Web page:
Definition of sandbagging

Sandbagging, in any handicapped sport, is the unethical practice of deliberately playing below your ability in order to alter your handicap so it does not reflect your true ability.

24 Random Essential Billiards Terms

This playing to a number less than eight in a game of one pocket.
In the game 9 Ball, making the nine ball early with a legal shot, but not on the break.
Exact opposite of fast, all senses.
Chiefly British: Short for side spin. In Canadian usage, the term is sometimes used as a verb, "to side".
Chiefly British: Same as duck, and stemming from the same obvious etymology.
Also lows, low, low ones. In eight-ball, to be shooting the solid suit (group) of balls (1 through 7); "you're low, remember", "you're low balls" or "I've got the lows." Compare solids, reds, little, spots, dots, unders; contrast high.
This is a shot in one pocket pool where you simple aim at a cluster of balls near your opponents pocket to attempt to make something good happen out of desperation because other shots are not feasible.
This describes a player who is not particular good at completing long shots. They may have other skills that help them in the game of one pocket pool, but when faced with long shots; their execution is less than perfect.
In snooker, a situation where the scores are tied after all the balls have been potted, and the black ball is re-spotted and the first player to pot it wins. The players toss for the first shot, which must be taken with the cue ball in the D. A safety battle typically ensues, until an error allows a player to pot the black, or a fluke or a difficult pot is made.
Any shot that intentionally accounts for the elasticity of the cushions to allow a ball to bank past an otherwise blocking ball. The moving ball will sink in to the cushion very near the blocking ball giving it sufficient space to get past it or kiss off the back side of it.
This is to intentionally foul by slightly moving the ball, or playing another type of illegally defensive shot in a game where the ball is just turned over to the other player. Like in one pocket, you still take the foul, but can leave the other player with a challenging shot.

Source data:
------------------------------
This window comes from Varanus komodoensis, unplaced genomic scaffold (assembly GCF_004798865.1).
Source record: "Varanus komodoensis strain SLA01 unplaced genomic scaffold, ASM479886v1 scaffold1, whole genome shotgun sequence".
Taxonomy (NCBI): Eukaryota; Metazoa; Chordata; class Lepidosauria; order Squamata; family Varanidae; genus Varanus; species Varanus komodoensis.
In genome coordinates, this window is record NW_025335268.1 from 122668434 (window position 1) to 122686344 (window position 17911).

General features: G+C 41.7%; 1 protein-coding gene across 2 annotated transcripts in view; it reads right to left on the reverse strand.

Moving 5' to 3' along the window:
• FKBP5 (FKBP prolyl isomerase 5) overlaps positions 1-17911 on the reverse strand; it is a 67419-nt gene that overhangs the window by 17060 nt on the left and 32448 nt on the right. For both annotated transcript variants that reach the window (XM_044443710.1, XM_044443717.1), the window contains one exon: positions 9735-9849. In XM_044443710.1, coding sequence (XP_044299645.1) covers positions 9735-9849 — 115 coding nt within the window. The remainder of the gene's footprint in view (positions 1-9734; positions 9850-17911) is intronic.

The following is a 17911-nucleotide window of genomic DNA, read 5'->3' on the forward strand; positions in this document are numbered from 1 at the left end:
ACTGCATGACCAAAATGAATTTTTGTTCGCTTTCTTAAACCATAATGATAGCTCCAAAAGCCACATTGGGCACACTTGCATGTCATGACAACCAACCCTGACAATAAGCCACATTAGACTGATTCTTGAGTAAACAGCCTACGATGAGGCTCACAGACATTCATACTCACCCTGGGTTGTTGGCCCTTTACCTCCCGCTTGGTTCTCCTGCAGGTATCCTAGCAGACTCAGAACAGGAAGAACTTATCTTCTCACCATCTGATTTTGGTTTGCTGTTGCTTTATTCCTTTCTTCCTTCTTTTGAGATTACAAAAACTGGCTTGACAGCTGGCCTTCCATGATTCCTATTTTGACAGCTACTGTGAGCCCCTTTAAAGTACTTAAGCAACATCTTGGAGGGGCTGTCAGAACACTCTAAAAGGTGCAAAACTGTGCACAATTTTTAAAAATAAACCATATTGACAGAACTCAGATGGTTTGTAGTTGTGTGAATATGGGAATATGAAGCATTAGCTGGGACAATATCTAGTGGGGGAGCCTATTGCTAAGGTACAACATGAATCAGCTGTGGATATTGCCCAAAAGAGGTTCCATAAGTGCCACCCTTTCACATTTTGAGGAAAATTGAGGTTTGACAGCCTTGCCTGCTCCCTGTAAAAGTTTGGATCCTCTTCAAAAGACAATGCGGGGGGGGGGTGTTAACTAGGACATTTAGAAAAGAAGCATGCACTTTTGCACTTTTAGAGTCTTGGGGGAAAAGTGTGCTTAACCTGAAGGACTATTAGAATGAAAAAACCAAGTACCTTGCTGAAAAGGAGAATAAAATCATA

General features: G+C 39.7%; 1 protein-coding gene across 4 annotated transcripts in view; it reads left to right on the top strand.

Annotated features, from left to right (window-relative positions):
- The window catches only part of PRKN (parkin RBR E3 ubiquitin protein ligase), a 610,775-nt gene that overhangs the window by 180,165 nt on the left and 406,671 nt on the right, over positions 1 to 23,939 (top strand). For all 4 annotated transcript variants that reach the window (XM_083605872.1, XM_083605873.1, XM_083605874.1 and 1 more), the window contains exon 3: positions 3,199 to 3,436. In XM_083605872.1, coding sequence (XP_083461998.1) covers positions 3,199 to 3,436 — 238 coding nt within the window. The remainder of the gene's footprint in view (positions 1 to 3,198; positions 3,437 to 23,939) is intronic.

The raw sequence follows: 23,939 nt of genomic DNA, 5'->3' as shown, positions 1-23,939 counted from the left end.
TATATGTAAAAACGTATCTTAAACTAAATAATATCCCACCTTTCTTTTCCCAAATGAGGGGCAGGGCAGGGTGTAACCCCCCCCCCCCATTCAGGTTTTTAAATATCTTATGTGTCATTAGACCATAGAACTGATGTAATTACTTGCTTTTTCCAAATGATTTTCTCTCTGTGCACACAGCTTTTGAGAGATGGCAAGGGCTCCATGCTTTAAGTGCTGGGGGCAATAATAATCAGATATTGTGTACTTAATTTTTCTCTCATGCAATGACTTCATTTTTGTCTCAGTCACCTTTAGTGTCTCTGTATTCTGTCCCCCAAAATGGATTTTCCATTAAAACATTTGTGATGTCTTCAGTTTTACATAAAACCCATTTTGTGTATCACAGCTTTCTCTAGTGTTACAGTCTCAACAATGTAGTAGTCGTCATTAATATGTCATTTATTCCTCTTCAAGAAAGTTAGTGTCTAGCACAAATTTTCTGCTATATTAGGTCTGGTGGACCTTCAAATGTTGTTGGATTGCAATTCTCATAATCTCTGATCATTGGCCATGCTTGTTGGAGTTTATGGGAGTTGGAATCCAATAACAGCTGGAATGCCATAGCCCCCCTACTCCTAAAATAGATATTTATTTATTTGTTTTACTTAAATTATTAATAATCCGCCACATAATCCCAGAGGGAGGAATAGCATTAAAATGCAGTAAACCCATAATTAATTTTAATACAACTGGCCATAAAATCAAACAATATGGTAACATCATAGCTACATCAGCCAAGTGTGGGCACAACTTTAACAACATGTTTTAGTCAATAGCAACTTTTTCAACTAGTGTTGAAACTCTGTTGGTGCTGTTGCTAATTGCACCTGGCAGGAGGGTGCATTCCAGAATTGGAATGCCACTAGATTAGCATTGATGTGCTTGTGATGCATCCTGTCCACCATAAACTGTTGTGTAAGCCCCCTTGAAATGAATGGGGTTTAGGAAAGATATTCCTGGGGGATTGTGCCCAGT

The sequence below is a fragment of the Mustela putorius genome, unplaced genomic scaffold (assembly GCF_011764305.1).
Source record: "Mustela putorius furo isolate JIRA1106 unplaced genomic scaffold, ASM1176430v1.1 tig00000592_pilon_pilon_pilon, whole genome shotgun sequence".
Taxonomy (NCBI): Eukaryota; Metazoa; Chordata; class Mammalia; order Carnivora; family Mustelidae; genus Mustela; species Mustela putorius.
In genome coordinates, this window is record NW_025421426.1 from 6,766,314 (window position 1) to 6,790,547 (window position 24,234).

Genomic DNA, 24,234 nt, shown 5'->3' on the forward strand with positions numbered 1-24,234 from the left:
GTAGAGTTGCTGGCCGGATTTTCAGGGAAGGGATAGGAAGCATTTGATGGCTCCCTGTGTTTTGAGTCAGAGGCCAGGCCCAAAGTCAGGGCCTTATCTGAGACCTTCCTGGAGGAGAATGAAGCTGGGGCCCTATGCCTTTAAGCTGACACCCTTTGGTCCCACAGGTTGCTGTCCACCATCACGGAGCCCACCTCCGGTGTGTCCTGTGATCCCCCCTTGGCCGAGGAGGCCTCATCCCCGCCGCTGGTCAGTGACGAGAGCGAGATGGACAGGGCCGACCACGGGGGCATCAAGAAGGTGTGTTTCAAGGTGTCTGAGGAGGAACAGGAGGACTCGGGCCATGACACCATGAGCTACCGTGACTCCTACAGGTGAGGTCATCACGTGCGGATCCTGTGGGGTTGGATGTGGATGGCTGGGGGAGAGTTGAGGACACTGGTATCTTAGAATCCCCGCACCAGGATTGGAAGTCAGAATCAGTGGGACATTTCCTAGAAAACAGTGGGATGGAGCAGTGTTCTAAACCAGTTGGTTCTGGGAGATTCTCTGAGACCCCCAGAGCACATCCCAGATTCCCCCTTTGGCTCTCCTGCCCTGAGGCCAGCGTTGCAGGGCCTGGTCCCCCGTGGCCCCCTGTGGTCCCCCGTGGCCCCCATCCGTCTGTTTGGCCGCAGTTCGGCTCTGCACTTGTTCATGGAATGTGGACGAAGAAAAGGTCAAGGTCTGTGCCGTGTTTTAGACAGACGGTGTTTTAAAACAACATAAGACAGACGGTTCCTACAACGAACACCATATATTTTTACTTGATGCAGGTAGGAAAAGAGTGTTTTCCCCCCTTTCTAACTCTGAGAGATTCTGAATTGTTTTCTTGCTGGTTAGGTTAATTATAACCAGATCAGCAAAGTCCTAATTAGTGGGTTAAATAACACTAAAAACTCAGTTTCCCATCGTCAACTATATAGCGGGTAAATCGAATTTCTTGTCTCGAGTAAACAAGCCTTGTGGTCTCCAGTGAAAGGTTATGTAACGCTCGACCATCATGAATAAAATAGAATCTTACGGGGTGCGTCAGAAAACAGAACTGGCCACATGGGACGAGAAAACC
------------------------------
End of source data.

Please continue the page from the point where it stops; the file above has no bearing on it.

Sometimes interchangeable with scratch, though the latter is often used only to refer to the foul of pocketing the cue ball. A violation of a particular game's rules for which a set penalty is imposed.
A Baulk line is line drawn across the table 29 inches from the bottom cushion and parallel to that cushion.
Slang term for the cue ball.
This describes a shot in snooker where the cue contacts more than one object ball.
A gentle tap of the cue ball with the intention of getting it as tight as possible behind another ball, in the hope of a snooker. It is most common in the game of snooker, and is illegal in many pool games, in which on every shot a ball must either be pocketed, or some ball must contact a cushion after the cue ball has contacted an object ball.
A cross-corner bank shot from one end of the table to the other (i.e. across the center string). Long banks are considerably more difficult, because of the smaller margin for error due to distance and angle widening, than cross-side banks and short cross-corner banks from the same end of the table.
This is a long distance shot that is given to your opponent as a challenge to make because it often works well as a safety (defense) when a better one is not available.
The material which covers the bed and cushions of a pool table. The cloth used to cover a pool table is very special and can come in a variety of grades. Along with the general quality of the table itself, the cloth play a very important role in how a particular table plays.
Same as spot
In one pocket pool this means that you change your play based on where the count is during the game. If you are ahead you might choose more conservative shots, and if you are behind you could choose more aggressive shots.
Nickname for the nine ball, usually only used when playing the game 9-Ball.
A combination shot, where hitting the first ball rubs it against the center connecting line of two frozen object balls throwing the second out.
Derived from "sitting duck", usually referring to an object ball sitting close to a pocket or so positioned that is virtually impossible to miss. Same as hanger (US, colloquial), sitter (UK).